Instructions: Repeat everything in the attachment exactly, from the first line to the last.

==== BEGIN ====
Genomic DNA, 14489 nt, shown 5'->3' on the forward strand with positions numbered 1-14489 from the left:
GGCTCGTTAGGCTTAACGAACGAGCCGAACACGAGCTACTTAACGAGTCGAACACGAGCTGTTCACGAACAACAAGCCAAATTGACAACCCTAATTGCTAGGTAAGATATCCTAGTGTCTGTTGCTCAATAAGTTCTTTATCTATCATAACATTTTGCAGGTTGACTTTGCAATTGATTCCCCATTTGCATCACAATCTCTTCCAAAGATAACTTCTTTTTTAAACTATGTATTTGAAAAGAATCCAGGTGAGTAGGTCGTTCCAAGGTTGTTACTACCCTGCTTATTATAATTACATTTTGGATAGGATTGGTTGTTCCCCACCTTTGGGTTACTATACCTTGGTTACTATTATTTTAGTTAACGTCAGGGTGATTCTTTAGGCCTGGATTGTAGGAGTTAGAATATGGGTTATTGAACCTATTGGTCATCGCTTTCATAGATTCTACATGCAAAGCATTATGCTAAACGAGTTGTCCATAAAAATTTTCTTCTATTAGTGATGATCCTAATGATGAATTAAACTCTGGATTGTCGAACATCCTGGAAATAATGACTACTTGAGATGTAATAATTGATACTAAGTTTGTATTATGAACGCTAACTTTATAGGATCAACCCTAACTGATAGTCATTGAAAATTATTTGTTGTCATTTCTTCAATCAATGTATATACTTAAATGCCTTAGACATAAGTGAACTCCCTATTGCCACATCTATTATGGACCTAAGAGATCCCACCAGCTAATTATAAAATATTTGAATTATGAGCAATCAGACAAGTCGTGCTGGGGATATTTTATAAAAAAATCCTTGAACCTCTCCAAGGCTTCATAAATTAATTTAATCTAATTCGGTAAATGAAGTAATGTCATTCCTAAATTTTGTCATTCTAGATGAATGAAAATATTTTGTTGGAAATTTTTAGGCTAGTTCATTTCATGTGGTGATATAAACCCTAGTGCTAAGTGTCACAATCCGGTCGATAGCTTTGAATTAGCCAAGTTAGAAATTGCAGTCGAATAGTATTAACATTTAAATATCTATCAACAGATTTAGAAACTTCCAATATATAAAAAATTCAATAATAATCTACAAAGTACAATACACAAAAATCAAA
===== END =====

Genomic DNA, 14489 nt, shown 5'->3' on the forward strand with positions numbered 1-14489 from the left:
GGCTCGTTAGGCTTAACGAACGAGCCGAACACGAGCTACTTAACGAGTCGAACACGAGCTGTTCACGAACAACAAGCCAAATTGACAACCCTAATTGCTAGGTAAGATATCCTAGTGTCTGTTGCTCAATAAGTTCTTTATCTATCATAACATTTTGCAGGTTGACTTTGCAATTGATTCCCCATTTGCATCACAATCTCTTCCAAAGATAACTTCTTTTTTAAACTATGTATTTGAAAAGAATCCAGGTGAGTAGGTCGTTCCAAGGTTGTTACTACCCTGCTTATTATAATTACATTTTGGATAGGATTGGTTGTTCCCCACCTTTGGGTTACTATACCTTGGTTACTATTATTTTAGTTAACGTCAGGGTGATTCTTTAGGCCTGGATTGTAGGAGTTAGAATATGGGTTATTGAACCTATTGGTCATCGCTTTCATAGATTCTACATGCAAAGCATTATGCTAAACGAGTTGTCCATAAAAATTTTCTTCTATTAGTGATGATCCTAATGATGAATTAAACTCTGGATTGTCGAACATCCTGGAAATAATGACTACTTGAGATGTAATAATTGATACTAAGTTTGTATTATGAACGCTAACTTTATAGGATCAACCCTAACTGATAGTCATTGAAAATTATTTGTTGTCATTTCTTCAATCAATGTATATACTTAAATGCCTTAGACATAAGTGAACTCCCTATTGCCACATCTATTATGGACCTAAGAGATCCCACCAGCTAATTATAAAATATTTGAATTATGAGCAATCAGACAAGTCGTGCTGGGGATATTTTATAAAAAAATCCTTGAACCTCTCCAAGGCTTCATAAATTAATTTAATCTAATTCGGTAAATGAAGTAATGTCATTCCTAAATTTTGTCATTCTAGATGAATGAAAATATTTTGTTGGAAATTTTTAGGCTAGTTCATTTCATGTGGTGATATAAACCCTAGTGCTAAGTGTCACAATCCGGTCGATAGCTTTGAATTAGCCAAGTTAGAAATTGCAGTCGAATAGTATTAACATTTAAATATCTATCAACAGATTTAGAAACTTCCAATATATAAAAAATTCAATAATAATCTACAAAGTACAATACACAAAAATCAAA